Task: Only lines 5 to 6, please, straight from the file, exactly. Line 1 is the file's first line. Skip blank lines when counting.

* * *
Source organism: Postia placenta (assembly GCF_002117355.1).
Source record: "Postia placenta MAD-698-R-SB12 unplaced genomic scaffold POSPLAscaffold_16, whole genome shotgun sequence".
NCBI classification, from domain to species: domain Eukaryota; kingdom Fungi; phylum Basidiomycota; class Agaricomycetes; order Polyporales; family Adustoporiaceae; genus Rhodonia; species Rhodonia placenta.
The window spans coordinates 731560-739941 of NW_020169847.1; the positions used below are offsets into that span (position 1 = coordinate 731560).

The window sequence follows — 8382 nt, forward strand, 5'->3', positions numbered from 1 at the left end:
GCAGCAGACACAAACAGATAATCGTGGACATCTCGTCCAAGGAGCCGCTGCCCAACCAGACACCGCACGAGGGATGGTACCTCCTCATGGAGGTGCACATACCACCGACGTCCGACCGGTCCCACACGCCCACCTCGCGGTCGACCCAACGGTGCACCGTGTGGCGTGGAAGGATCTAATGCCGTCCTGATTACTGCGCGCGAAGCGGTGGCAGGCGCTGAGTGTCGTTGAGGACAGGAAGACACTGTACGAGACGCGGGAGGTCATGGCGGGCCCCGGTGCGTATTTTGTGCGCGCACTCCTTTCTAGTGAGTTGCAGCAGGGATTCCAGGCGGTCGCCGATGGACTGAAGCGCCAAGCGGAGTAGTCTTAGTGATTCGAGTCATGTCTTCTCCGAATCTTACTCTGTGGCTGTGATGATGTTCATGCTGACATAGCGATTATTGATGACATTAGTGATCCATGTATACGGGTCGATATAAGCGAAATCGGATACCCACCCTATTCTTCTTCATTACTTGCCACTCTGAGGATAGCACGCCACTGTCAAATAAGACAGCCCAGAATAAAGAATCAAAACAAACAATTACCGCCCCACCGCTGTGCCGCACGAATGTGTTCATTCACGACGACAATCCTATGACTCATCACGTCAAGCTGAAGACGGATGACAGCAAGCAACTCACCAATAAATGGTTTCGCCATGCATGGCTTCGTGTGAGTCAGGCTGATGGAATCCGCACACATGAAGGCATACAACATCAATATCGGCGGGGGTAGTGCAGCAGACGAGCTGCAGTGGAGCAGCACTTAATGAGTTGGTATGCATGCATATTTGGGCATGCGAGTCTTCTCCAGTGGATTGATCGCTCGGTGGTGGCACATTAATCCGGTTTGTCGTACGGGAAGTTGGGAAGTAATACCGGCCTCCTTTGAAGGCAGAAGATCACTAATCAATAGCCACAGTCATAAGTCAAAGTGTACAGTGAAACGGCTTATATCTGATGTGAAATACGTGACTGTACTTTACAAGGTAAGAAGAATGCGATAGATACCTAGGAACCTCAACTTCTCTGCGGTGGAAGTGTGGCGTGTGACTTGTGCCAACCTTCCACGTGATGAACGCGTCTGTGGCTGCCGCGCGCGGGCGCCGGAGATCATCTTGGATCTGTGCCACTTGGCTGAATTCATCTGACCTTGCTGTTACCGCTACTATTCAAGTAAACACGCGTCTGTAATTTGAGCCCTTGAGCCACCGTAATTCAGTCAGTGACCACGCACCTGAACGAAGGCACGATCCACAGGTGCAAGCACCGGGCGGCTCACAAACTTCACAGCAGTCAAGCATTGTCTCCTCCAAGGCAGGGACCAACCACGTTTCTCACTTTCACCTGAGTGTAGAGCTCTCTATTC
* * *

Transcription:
The window sequence follows — 8382 nt, forward strand, 5'->3', positions numbered from 1 at the left end:
GCAGCAGACACAAACAGATAATCGTGGACATCTCGTCCAAGGAGCCGCTGCCCAACCAGACACCGCACGAGGGATGGTACCTCCTCATGGAGGTGCACATACCACCGACGTCCGACCGGTCCCACACGCCCACCTCGCGGTCGACCCAACGGTGCACCGTGTGGCGTGGAAGGATCTAATGCCGTCCTGATTACTGCGCGCGAAGCGGTGGCAGGCGCTGAGTGTCGTTGAGGACAGGAAGACACTGTACGAGACGCGGGAGGTCATGGCGGGCCCCGGTGCGTATTTTGTGCGCGCACTCCTTTCTAGTGAGTTGCAGCAGGGATTCCAGGCGGTCGCCGATGGACTGAAGCGCCAAGCGGAGTAGTCTTAGTGATTCGAGTCATGTCTTCTCCGAATCTTACTCTGTGGCTGTGATGATGTTCATGCTGACATAGCGATTATTGATGACATTAGTGATCCATGTATACGGGTCGATATAAGCGAAATCGGATACCCACCCTATTCTTCTTCATTACTTGCCACTCTGAGGATAGCACGCCACTGTCAAATAAGACAGCCCAGAATAAAGAATCAAAACAAACAATTACCGCCCCACCGCTGTGCCGCACGAATGTGTTCATTCACGACGACAATCCTATGACTCATCACGTCAAGCTGAAGACGGATGACAGCAAGCAACTCACCAATAAATGGTTTCGCCATGCATGGCTTCGTGTGAGTCAGGCTGATGGAATCCGCACACATGAAGGCATACAACATCAATATCGGCGGGGGTAGTGCAGCAGACGAGCTGCAGTGGAGCAGCACTTAATGAGTTGGTATGCATGCATATTTGGGCATGCGAGTCTTCTCCAGTGGATTGATCGCTCGGTGGTGGCACATTAATCCGGTTTGTCGTACGGGAAGTTGGGAAGTAATACCGGCCTCCTTTGAAGGCAGAAGATCACTAATCAATAGCCACAGTCATAAGTCAAAGTGTACAGTGAAACGGCTTATATCTGATGTGAAATACGTGACTGTACTTTACAAGGTAAGAAGAATGCGATAGATACCTAGGAACCTCAACTTCTCTGCGGTGGAAGTGTGGCGTGTGACTTGTGCCAACCTTCCACGTGATGAACGCGTCTGTGGCTGCCGCGCGCGGGCGCCGGAGATCATCTTGGATCTGTGCCACTTGGCTGAATTCATCTGACCTTGCTGTTACCGCTACTATTCAAGTAAACACGCGTCTGTAATTTGAGCCCTTGAGCCACCGTAATTCAGTCAGTGACCACGCACCTGAACGAAGGCACGATCCACAGGTGCAAGCACCGGGCGGCTCACAAACTTCACAGCAGTCAAGCATTGTCTCCTCCAAGGCAGGGACCAACCACGTTTCTCACTTTCACCTGAGTGTAGAGCTCTCTATTC